“Everyone has the right to a nationality”

#StatelessKids - None of Europe's Children should be Stateless

No child chooses to be stateless! It is a fundamental truth that every child belongs – to this world, to a place and to a community – and this should be recognised through the enjoyment of a nationality. Regrettably statelessness continues to arise because European states are failing to ensure that all children born within Europe’s borders or to European citizen parents acquire a nationality.

It is a problem that is entirely solvable, yet half of European countries don't have necessary safeguards in place to protect children from statelessness. This is why we are calling on European countries to end childhood statelessness once and for all.

Following the publication of our research "Childhood statelessness in Europe: Issues, gaps and good practices" which confirmed the need for concerted action, ENS launched a new region-wide campaign #StatelessKids. The launch corresponded with the occasion of the 25th anniversary of the Convention on the Rights of the Child which sets the right of every child to a nationality.



No child should be stateless: Ensuring the right to a nationality for children in migration in Europe

Despite obligations for all European States to fulfil every child’s right to acquire a nationality, current legislation and practice means that children in migration face the risk of growing up stateless, impacting on their access to fundamental rights.

This ENS policy briefing was developed as part of the Initiative on Children in Migration in partnership with Child Circle and PICUM. It explores which children in migration are at risk of statelessness in Europe and why, the current challenges and gaps in realising every child’s right to a nationality and provides key recommendations for action at the national and regional level. The paper is aimed at individuals and organisations who would like to know more about the issue and how it affects children in migration, as well as some of the existing tools, resources and recommendations for addressing it..



First ever Youth Congress on Statelessness

On 11 July, 50 young ambassadors and ENS member organisations from across Europe came to Brussels for three days of training, strategy development and planning on how to eradicate childhood statelessness. The agenda which includes sessions on working with the media, advocacy and campaigning was designed with input from ENS members, who will also be supporting the young ambassadors in follow-up work after the congress aimed at taking the issue to their national governments.

On the last day, at an event in the European Parliament the young ambassadors (including stateless youth) handed over an online petition with over 18,000 signatures in support of our #StatelessKids campaign, highlighting the need to protect thousands of children in Europe from the scourge of statelessness. The meeting will be hosted by Anna Maria Corazza Bildt MEP and Caterina Chinnici MEP Co-Chairs of the European Parliament Intergroup on Children’s Rights and attended by representatives from the Slovak Presidency and other key Brussels stakeholders.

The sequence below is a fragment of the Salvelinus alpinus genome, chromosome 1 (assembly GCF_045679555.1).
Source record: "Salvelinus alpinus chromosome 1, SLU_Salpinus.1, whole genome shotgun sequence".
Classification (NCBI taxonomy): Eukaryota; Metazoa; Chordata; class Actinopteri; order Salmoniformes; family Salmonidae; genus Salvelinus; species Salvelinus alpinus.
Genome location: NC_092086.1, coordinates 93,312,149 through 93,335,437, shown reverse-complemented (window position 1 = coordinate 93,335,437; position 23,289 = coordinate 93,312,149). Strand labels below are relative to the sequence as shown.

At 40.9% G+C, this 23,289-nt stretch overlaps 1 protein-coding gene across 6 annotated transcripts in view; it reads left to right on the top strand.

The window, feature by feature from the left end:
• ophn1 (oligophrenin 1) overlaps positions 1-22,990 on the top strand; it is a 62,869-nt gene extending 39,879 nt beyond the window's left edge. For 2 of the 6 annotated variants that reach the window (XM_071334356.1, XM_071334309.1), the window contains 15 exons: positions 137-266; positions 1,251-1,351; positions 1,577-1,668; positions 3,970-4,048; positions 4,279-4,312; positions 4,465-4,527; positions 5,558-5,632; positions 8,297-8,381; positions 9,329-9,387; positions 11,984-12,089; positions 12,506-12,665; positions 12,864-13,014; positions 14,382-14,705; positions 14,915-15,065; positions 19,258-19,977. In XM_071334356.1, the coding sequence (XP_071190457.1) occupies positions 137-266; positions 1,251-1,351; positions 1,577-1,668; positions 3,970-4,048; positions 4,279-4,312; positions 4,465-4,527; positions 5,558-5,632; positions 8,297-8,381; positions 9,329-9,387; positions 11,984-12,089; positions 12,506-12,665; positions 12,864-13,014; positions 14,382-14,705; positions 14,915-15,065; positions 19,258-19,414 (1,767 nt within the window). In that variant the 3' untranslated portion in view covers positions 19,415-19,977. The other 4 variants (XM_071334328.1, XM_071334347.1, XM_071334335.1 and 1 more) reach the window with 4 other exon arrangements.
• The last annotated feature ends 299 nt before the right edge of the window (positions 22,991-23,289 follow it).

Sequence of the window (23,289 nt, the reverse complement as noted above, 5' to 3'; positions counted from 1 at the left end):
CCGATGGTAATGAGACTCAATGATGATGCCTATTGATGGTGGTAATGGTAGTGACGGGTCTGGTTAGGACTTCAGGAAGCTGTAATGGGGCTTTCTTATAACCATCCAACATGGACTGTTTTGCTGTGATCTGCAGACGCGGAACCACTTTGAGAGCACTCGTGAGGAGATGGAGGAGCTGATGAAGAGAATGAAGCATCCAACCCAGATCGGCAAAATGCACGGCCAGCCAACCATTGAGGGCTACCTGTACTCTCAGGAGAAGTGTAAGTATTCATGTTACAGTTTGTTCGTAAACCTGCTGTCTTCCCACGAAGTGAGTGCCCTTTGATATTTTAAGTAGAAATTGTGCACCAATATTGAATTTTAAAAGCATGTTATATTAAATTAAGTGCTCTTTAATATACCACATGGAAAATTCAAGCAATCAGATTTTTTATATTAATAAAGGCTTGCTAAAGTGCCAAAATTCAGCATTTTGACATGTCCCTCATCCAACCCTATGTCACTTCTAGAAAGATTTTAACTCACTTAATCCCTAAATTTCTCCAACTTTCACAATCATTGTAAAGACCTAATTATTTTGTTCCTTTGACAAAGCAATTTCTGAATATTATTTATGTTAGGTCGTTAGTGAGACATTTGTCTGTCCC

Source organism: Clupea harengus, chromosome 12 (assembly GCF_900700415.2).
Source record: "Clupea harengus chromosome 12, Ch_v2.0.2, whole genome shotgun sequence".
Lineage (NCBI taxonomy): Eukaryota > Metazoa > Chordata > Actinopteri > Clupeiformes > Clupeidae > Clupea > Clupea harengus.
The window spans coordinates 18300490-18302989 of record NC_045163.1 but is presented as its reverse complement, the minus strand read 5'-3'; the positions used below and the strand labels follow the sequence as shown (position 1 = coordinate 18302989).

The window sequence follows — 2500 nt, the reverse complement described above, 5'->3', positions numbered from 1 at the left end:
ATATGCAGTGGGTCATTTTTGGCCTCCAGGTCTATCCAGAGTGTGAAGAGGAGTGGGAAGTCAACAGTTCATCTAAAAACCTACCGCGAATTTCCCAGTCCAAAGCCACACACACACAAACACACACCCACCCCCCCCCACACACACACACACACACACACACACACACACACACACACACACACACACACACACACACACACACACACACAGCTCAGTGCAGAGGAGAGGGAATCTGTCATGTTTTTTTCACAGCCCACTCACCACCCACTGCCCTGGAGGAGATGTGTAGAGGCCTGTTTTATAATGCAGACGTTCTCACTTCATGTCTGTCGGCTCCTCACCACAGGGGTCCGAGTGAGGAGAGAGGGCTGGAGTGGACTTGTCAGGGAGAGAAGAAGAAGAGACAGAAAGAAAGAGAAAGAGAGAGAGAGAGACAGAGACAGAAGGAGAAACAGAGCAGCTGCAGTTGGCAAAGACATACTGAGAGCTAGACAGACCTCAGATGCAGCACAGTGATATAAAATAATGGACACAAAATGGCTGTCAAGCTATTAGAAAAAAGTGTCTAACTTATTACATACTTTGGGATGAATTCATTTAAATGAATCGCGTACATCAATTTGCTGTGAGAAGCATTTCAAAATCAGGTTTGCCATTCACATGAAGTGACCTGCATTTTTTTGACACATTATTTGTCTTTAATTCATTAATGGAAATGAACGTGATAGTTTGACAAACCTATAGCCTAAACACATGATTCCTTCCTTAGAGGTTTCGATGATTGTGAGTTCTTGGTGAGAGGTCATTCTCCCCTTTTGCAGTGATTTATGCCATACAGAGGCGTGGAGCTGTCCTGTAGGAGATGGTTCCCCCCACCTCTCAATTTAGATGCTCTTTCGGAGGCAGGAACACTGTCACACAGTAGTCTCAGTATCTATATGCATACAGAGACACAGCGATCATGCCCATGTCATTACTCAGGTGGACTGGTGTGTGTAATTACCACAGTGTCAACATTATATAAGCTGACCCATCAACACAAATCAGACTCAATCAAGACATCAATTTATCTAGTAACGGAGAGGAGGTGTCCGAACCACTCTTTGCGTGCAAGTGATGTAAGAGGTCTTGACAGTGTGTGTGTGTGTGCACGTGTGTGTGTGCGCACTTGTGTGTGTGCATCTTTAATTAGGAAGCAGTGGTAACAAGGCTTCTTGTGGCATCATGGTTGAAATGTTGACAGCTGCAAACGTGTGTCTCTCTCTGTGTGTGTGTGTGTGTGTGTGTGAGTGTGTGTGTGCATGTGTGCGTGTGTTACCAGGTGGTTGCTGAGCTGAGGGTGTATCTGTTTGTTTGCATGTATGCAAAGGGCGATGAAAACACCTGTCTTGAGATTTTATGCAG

Regional Conference in Budapest

Taking place in Budapest in June 2015, ENS conference represented a central activity of the ENS campaign “None of Europe’s Children should be Stateless” and was a forum for sharing of knowledge on legal, policy and programming interventions that can help to realise children’s right to a nationality. Attended by 100 delegates from 30 European countries it was designed as a venue for scholars, practitioners and policy makers to come together and discuss how to ensure that no more of Europe’s children suffer statelessness.



Report "No Child Should be Stateless"

This ENS report was released as part of its #StatelessKids campaign at a joint launch in Strasbourg with UNHCR with a keynote address by Council of Europe Commissioner for Human Rights. The report draws on comparative research conducted in eight countries, supplemented with analysis of how all 47 Council of Europe states are performing with regard to their international obligation to ensure every child's right to acquire a nationality. It explains why many thousands of children continue to grow up stateless due to gaps in European nationality laws or obstacles preventing birth registration. The report reveals that even among those states that have acceded to relevant international conventions, more than half are still failing to properly implement their obligations to ensure that children acquire a nationality. ENS's research also sheds light on new and emerging cases of childhood statelessness, including the risk faced by children born to refugees and migrants or through surrogacy, adoption or to same sex couples.



ENS launch event in Brussels - No child should be stateless

Roundtable meeting in European Parliament

The Brussels launch of the European Network on Statelessness report “No Child Should be Stateless” was hosted by Jean Lambert MEP. Organised by the European Network on Statelessness with the European Parliament’s Inter Group on Children’s Rights the event took place in European Parliament on 1 December 2015 and included presentations on the role of key stakeholders in addressing childhood statelessness and responses from key European Parliamentarians.